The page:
11th ACR spouses tour the National Training Center
September 30, 2010
- More than 60 spouses participated in the tour
- 11th ACR Soldiers spend 14 days out in the field every rotation
- 11th ACR replicates insurgents and Afghan or Iraqi civilians
- NTC trains 10 brigade-sized units every year
Story and photo by
Spc. Zachary A. Gardner
11th ACR Public Affairs
It isn't easy for people who are not in the Army to understand what it is like to be a Soldier. To help better understand what their Soldiers go through, spouses from the 11th Armored Cavalry Regiment were afforded the opportunity to tour the National Training Center on Sept. 24.
Over sixty spouses showed up to support their Troopers by taking the tour. The spouses first met at the 11th ACR and NTC Museum, where they were briefed on the day's coming events. After the spouses were ready, they were then loaded on the back of military transport vehicles and prepared for their long trek out to "the box."
After their arrival in the box, the spouses were given a guided tour through the city of Shar-e Tiefort where they viewed the city's training areas, wandered through the town's marketplace and interacted with the civilian and military role players. After touring the town, the spouses watched an Urban Mounted Patrol Situational Training Exercise. The training exercise is used to test and evaluate a unit on their reaction to an improvised explosive devise and small-arms fire. The demonstration involved explosions, a simulated firefight and reactions by the Afghan role players.
"The tour was a great opportunity to show the spouses the types of jobs and conditions that consume their Troopers two weeks a month," said Lt. Col. Christopher M. Doneski, commander of 1st Squadron, 11th ACR. "It helps the spouses put into context the things that their Troopers talk about at home involving scenarios and missions during the rotations. It was also important to articulate how important each mission is in preparing a unit that is about to deploy to Iraq or Afghanistan. The Urban Mounted Patrol demonstration provided an excellent example of the realism and complexities that our Troopers face while deployed in a combat theater."
The tour was also a great way for the spouses to come together and build relationships within the Regiment. The 11th ACR has seen a lot of new faces over the past several months with numerous changes of responsibility, changes of command and personal change of station moves. The tour provided a way for the spouses to share similar experiences and build upon common ground.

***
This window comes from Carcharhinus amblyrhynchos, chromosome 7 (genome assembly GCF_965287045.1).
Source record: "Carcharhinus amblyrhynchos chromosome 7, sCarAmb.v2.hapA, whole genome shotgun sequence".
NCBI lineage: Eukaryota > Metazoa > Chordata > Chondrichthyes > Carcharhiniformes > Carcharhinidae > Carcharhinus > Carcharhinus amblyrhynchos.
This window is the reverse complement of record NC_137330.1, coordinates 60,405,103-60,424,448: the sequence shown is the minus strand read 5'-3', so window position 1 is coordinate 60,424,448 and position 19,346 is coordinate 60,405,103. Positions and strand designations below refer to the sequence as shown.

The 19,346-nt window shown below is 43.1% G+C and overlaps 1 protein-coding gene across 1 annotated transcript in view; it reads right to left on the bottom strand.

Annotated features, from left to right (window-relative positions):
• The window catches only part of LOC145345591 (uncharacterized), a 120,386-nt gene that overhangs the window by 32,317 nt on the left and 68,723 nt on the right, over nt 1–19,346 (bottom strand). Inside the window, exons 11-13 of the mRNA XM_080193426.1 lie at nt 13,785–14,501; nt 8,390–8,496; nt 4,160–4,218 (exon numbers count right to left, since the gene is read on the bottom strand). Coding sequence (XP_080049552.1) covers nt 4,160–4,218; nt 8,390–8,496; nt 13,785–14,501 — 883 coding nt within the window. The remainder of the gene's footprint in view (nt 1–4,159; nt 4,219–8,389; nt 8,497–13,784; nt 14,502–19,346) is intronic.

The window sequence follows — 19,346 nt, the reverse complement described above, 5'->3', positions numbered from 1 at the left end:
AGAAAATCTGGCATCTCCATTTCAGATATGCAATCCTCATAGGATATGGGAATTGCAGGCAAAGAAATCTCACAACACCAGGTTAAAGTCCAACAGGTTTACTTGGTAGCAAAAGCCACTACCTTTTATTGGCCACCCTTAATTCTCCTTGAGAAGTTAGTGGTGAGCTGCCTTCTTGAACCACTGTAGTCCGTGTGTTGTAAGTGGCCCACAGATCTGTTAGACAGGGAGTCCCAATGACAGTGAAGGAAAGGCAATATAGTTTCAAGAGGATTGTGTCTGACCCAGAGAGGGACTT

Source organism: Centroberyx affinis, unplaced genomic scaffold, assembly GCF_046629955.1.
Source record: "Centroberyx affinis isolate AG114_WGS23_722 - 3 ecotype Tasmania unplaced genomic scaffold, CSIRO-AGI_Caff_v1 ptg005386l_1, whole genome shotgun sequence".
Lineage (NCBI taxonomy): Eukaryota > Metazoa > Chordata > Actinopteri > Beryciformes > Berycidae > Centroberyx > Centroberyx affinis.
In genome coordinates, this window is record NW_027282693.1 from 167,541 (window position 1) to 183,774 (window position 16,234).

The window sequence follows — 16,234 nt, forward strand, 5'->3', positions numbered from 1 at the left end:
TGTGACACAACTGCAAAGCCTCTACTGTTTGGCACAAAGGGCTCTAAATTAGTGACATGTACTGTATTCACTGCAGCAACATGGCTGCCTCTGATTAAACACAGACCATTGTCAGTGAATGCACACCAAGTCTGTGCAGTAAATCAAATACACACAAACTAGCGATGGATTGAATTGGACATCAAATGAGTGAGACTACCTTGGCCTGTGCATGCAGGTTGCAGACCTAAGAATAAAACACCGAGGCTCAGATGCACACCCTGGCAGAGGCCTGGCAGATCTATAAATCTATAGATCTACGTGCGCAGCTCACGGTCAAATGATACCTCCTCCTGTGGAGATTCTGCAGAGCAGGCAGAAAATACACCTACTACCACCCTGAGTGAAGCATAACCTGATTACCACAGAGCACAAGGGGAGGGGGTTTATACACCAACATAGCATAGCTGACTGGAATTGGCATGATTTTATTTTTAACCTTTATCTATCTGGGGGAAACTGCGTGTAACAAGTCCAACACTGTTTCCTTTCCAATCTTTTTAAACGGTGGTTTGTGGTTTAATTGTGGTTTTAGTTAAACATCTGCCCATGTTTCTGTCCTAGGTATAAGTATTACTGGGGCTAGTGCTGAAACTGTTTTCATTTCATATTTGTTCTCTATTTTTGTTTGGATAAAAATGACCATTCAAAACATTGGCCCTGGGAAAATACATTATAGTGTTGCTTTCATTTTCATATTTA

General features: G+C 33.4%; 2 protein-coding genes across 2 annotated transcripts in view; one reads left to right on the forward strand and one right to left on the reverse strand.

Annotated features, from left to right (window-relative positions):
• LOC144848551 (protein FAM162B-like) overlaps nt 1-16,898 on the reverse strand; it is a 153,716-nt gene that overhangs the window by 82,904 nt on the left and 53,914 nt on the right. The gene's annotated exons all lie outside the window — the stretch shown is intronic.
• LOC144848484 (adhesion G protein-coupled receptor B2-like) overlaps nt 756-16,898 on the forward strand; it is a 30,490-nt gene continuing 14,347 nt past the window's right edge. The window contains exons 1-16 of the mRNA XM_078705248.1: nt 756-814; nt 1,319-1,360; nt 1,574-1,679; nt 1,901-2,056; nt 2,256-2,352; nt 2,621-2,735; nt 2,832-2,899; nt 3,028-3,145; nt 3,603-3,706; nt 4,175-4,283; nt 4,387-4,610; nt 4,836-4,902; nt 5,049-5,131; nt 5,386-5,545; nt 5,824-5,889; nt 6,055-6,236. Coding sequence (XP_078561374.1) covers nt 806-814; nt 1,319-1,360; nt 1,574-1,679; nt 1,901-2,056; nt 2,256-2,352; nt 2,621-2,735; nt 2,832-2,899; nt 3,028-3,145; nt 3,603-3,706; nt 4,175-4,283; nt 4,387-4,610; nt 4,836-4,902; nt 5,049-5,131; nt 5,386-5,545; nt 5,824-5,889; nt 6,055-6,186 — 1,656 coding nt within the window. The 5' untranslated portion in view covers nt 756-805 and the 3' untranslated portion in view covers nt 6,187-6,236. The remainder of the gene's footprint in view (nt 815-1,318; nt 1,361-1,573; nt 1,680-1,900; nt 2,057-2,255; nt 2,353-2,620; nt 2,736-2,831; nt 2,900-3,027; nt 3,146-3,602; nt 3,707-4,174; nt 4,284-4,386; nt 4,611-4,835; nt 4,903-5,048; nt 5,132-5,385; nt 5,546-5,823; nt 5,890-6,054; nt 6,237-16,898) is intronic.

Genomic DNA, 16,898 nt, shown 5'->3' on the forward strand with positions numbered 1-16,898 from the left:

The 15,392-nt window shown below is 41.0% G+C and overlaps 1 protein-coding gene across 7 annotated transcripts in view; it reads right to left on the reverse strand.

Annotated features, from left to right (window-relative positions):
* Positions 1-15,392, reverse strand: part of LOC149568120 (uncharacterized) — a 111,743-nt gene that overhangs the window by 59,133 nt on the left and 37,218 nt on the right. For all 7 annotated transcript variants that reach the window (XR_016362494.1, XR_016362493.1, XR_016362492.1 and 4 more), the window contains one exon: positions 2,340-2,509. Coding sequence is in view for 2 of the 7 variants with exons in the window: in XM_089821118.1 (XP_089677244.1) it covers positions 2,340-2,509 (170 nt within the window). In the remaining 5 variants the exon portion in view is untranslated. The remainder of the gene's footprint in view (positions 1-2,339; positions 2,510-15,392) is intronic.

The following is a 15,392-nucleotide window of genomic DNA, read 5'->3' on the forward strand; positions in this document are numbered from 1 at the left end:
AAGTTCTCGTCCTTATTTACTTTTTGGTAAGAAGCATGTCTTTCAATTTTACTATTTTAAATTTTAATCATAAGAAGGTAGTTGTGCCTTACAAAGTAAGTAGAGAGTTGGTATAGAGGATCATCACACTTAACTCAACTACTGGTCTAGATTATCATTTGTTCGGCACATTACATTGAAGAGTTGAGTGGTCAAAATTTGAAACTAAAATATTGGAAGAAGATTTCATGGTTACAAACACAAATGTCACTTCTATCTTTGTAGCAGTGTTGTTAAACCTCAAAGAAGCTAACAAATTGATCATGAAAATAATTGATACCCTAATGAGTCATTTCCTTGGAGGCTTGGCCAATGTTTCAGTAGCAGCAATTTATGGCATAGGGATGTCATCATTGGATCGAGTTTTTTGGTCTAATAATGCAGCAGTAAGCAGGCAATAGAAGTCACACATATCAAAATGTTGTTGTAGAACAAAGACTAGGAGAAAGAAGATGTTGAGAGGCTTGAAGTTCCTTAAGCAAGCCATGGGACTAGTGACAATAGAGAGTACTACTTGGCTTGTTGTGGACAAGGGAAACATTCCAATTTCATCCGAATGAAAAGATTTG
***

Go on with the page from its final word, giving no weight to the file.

"I wanted to bring all of the spouses together and build comradery among the Family Readiness Groups because we've gone through so much with the change of command and PCS moves over the summertime," said Mary E. Britton, the Family Readiness Support Assistant for the 11th ACR. "So, I thought this would be a great way for the spouses to get together and learn what their Soldiers do out in the box."
The spouses' tour through Shar-e Tiefort provided the group with the opportunity to appreciate the cultural environment that their Troopers work in. With stark differences between western and Afghan societies, the replication of village life is no easy task for the Troopers of the 11th ACR.
"I think many of the spouses did not have a great appreciation for the amount of cultural training that we replicate," said Doneski. "They were really amazed at some of the cultural differences in the Afghan culture, seeing the women in burkas and the number of people in the market. I think the spouses realize that their Troopers are having a big impact in preparing the rotational units for deployment. That was one of our major goals of the tour. It is very important for our Troopers and their Families to realize the importance of our mission in preparing units for combat. We continue to stress that their actions here save lives downrange."
Having walked for a day in the steps of their loved ones, the spouses of the 11th ACR now have a greater understanding of their role within the Army family. With their newly acquired knowledge and appreciation, the spouses are now able to more effectively communicate with their Soldiers and understand what it really takes for them to be part of the Army.